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By Patrick Samuel • August 4th, 2013
Static Mass Rating: 5/5
Huayi Brothers

Original release: July 22nd, 2010
Running time: 135 minutes

Country of origin China
Original language Mandarin

Director: Feng Xiaogang
Writers: Wu Si, Ling Zhang

Cast: Chen Daoming, Lu Yi, Xu Fan, Zhang Guoqiang, Li Chen


Have you ever felt the ground shake beneath your feet? It happened only once to me so far, when I was quite small. The earthquake lasted only a few seconds and brought no substantial damage to the surrounding area, but the experience left me acutely aware of how quickly things can change on this planet. Throughout history we know of entire cities that have been levelled in just a few seconds when an earthquake strikes. We have only to look back on the 1906 San Francisco earthquake and the 1994 Northridge earthquake in Los Angeles to see how devastating they can be, but in recent years with the 2006 Boxing Day Indonesian earthquake and tsunami and the 2011 Japanese earthquake, we’ve come to know the human cost too.

A film like Aftershock is one which also reminds us of that human cost. How do the survivors begin putting their lives back together again after such a wide-scale disaster and shared trauma of losing loved ones in an instant? Based on the novel Tangshan dadizhen (Great Tangshan Earthquake) by Zang Ling, the film is dedicated to the 242,400 who lost their lives in the 1976 earthquake which decimated the city at the 3.42am on July 28th that year. It left 164,600 injured and 4,200 children orphaned, making it one the deadliest earthquakes in history.

In the movie we meet 7 year old twins Fang Deng (Zang Zifeng) and her brother Fang Da (Jiajun Zhang). Fang Deng looks out for her brother and stands up to his bullies for him and after getting a fan from the market they run home to plug it in and enjoy the cool breeze during the summer heat. Later that night as the children are asleep in their beds, their parents are about to enjoy a moment of passion outside in a parked truck when the quake hits. Lasting only 23 seconds but measuring 7.8 on the Richter scale and hitting at 11km directly beneath the sleeping city, mother and father try to race back tot heir apartment to rescue their children.

I’ve seen my fair share of earthquakes in disaster movies but what Aftershock creates for us on screen is something entirely different. It shakes us to core with visual effects on a scale that’s impossible to describe. This coupled with the emotional impact of watching a city collapse beneath this family’s feet is enough to bring the hardest of hearts to tears, but to watch the buildings fall with Fang Deng and Fang Da trapped inside pushes past the need to let out a cry, it makes us want to rush there and rescue them too.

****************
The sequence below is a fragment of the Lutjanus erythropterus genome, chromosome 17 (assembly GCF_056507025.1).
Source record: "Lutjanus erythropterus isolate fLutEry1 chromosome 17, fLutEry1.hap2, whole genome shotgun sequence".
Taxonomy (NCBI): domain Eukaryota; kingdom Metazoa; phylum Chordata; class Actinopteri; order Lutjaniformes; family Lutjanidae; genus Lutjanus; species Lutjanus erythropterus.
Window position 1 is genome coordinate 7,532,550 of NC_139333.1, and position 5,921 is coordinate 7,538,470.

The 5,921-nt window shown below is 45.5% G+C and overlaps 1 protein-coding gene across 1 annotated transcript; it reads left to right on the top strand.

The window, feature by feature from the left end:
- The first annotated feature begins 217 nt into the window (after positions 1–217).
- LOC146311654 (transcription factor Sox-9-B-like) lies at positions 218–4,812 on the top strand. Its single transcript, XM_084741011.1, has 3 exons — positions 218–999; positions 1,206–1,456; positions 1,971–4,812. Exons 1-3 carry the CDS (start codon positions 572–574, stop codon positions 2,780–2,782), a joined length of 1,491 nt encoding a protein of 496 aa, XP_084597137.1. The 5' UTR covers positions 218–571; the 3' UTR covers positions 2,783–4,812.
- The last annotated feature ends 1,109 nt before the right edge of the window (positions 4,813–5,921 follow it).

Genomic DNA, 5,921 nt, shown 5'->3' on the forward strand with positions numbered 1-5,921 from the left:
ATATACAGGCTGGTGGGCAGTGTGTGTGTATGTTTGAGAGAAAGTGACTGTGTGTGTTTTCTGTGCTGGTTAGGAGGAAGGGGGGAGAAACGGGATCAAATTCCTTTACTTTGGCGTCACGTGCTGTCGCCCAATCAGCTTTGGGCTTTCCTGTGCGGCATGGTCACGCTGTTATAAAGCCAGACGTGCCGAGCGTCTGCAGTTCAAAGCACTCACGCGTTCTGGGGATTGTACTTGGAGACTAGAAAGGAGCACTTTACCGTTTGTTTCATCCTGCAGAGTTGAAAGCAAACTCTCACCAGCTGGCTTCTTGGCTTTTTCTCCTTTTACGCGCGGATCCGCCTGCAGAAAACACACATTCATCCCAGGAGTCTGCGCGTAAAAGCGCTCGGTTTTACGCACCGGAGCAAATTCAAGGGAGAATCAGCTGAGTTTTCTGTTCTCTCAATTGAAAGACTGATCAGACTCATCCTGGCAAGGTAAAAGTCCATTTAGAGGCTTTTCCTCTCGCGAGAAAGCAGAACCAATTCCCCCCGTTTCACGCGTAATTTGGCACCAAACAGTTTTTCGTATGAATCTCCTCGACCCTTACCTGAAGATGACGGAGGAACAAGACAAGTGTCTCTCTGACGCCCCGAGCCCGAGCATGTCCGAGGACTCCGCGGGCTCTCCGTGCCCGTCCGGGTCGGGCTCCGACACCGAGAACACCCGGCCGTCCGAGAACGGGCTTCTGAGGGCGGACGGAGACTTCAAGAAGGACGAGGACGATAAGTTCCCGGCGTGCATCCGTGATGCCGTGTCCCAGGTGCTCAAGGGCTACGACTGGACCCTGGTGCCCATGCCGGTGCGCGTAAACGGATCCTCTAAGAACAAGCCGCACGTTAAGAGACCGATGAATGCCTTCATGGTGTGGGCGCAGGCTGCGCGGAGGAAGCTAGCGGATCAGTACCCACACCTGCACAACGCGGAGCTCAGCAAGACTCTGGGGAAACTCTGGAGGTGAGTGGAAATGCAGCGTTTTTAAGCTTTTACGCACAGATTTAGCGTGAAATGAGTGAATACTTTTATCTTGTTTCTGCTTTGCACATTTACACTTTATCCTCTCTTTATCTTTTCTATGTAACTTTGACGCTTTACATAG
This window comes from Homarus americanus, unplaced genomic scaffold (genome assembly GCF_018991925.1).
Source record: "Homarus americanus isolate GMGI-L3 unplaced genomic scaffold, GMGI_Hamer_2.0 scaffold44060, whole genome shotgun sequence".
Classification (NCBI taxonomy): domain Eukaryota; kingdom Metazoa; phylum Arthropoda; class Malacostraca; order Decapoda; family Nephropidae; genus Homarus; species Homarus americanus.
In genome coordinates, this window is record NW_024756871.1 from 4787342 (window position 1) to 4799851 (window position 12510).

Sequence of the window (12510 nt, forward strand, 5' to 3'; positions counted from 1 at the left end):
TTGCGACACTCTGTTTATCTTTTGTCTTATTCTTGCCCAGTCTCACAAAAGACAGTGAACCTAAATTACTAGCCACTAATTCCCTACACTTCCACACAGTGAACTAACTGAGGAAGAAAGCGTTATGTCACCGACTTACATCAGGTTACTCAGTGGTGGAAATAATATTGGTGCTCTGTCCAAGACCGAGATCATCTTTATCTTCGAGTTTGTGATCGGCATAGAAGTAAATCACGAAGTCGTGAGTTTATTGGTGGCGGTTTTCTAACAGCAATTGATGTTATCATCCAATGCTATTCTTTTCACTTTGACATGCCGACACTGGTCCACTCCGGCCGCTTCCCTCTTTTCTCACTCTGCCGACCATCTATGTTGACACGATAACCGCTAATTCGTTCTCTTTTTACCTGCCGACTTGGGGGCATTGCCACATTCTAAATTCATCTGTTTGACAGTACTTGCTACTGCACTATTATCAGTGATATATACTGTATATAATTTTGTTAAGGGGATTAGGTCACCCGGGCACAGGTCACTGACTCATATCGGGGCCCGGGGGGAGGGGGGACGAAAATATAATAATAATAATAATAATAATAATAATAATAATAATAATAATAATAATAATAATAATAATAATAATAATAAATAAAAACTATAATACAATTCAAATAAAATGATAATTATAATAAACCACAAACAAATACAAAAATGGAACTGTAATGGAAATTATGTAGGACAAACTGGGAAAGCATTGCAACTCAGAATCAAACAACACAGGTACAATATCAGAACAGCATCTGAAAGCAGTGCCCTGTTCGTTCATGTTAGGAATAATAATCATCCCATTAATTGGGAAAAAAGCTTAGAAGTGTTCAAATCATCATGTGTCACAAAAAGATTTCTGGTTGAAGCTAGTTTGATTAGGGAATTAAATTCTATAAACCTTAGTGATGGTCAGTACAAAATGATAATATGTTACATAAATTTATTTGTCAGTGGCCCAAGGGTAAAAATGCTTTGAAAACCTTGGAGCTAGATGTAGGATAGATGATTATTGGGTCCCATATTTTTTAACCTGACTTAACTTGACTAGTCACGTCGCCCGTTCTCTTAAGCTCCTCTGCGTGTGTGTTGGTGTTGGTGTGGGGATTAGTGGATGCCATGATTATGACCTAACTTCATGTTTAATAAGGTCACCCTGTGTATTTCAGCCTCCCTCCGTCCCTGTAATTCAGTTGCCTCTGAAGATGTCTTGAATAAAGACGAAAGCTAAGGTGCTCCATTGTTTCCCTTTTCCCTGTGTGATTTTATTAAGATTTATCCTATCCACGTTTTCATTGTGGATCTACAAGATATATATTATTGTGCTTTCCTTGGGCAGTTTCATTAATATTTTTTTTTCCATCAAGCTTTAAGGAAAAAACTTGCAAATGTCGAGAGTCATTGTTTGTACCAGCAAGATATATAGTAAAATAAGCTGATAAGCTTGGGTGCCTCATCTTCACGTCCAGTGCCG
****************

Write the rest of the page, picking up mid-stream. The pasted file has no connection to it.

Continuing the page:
The earthquake is just the beginning of the devastation though; as the children lay trapped beneath the rubble and pinned against a slab of concrete, their distraught mother, Li Yuanna (Xu Fan), searches for them. When she hears Fang Da calling out to be rescued she quickly gets help to try and pull her children free. Fang Deng cannot Aftershockbe heard; unable to speak, she taps a rock for her brother to hear. The rescuers inform Li Yuanna that because of the way the children are trapped, if they raise the concrete to free one, the other will die and so she must choose.

How does a mother choose between two children? Which to save, which to die? It’s Sophie’s Choice (1982) all over again (but with one big difference) and the only way a mother can choose is to do so randomly. This is the moral centre of Aftershock and Li Yuanna’s choice will have devastating effects for the child she chooses to save and the one she chooses to let die. Its story spans 32 years and follows the family as they try to put their lives back together, only to be rocked again by another devastating earthquake in 2008, the Sichuan earthquake.

It’s the remarkable story of a how a mother lives for 32 years with the choice she’s made. As a film dedicated to the people of Tangshan during the 1976 earthquake, its heartfelt and raw emotion can be felt on an epic scale as the rescue workers and People Liberations Army get to work. Aftershock, in essence, helps us comprehend the incomprehensible effects of such a disaster by honing its focus on one story and one family whose story, while unique and heartbreaking , connects us to something the people in places like Tangshan and Sichuan have all had to experience.

Patrick Samuel

Patrick Samuel

The founder of Static Mass Emporium and one of its Editors in Chief is an emerging artist with a philosophy degree, working primarily with pastels and graphite pencils, but he also enjoys experimenting with water colours, acrylics, glass and oil paints.

Being on the autistic spectrum with Asperger’s Syndrome, he is stimulated by bold, contrasting colours, intricate details, multiple textures, and varying shades of light and dark. Patrick's work extends to sound and video, and when not drawing or painting, he can be found working on projects he shares online with his followers.

Patrick returned to drawing and painting after a prolonged break in December 2016 as part of his daily art therapy, and is now making the transition to being a full-time artist. As a spokesperson for autism awareness, he also gives talks and presentations on the benefits of creative therapy.

Static Mass is where he lives his passion for film and writing about it. A fan of film classics, documentaries and science fiction, Patrick prefers films with an impeccable way of storytelling that reflect on the human condition.

Patrick Samuel ¦ Asperger Artist

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